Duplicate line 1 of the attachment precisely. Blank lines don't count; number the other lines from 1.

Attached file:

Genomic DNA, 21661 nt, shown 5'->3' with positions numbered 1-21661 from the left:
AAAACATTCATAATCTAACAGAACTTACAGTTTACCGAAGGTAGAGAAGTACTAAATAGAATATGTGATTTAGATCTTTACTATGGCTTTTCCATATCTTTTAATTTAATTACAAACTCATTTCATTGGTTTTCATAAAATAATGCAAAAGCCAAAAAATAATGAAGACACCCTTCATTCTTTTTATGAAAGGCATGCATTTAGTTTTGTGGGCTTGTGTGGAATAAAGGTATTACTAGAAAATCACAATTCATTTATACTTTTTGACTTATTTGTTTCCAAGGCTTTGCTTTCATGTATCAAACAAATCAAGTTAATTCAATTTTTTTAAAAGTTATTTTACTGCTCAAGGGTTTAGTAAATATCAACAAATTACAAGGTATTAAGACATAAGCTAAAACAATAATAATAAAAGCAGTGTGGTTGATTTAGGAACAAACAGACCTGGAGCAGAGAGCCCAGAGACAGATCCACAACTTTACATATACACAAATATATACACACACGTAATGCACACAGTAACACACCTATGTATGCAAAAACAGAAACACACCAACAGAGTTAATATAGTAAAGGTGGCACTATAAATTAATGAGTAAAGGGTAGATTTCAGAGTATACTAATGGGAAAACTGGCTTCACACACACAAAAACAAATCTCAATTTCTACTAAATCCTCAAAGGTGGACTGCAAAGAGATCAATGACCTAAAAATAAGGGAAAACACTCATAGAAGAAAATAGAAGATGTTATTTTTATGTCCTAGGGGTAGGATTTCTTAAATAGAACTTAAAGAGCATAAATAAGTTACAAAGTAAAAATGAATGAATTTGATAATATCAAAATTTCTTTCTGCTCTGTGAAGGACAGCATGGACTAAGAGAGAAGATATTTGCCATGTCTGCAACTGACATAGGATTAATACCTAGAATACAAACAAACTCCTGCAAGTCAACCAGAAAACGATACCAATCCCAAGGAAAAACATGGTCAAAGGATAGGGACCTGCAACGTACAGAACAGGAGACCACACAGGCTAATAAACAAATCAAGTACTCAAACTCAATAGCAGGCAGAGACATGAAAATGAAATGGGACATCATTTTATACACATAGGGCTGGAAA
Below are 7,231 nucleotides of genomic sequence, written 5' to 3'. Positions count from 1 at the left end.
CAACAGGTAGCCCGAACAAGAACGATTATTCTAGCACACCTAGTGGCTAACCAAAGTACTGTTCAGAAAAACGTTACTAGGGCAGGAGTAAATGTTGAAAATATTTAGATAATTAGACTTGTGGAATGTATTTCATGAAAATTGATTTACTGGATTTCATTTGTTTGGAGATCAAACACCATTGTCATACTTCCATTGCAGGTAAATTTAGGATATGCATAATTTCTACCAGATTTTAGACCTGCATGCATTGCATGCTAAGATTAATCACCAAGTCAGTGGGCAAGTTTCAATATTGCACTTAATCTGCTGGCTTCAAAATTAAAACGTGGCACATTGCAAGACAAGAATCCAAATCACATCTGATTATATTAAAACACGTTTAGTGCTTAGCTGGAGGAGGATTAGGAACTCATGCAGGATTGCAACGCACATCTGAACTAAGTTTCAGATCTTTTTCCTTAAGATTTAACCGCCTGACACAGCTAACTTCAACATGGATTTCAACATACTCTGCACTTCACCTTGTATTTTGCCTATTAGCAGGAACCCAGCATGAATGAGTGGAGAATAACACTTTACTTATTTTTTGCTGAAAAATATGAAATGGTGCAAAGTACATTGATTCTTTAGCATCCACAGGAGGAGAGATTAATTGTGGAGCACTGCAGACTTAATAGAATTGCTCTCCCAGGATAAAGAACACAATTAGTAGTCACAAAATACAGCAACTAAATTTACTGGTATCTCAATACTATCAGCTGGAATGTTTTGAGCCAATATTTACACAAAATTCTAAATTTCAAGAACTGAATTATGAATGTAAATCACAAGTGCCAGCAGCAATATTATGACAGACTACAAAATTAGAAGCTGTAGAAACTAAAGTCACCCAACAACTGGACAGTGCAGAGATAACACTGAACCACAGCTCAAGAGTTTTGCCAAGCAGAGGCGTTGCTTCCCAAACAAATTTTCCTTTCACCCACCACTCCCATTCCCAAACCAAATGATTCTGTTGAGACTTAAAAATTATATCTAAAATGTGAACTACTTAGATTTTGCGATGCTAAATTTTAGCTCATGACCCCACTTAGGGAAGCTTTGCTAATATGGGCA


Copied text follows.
Genomic DNA, 21661 nt, shown 5'->3' with positions numbered 1-21661 from the left: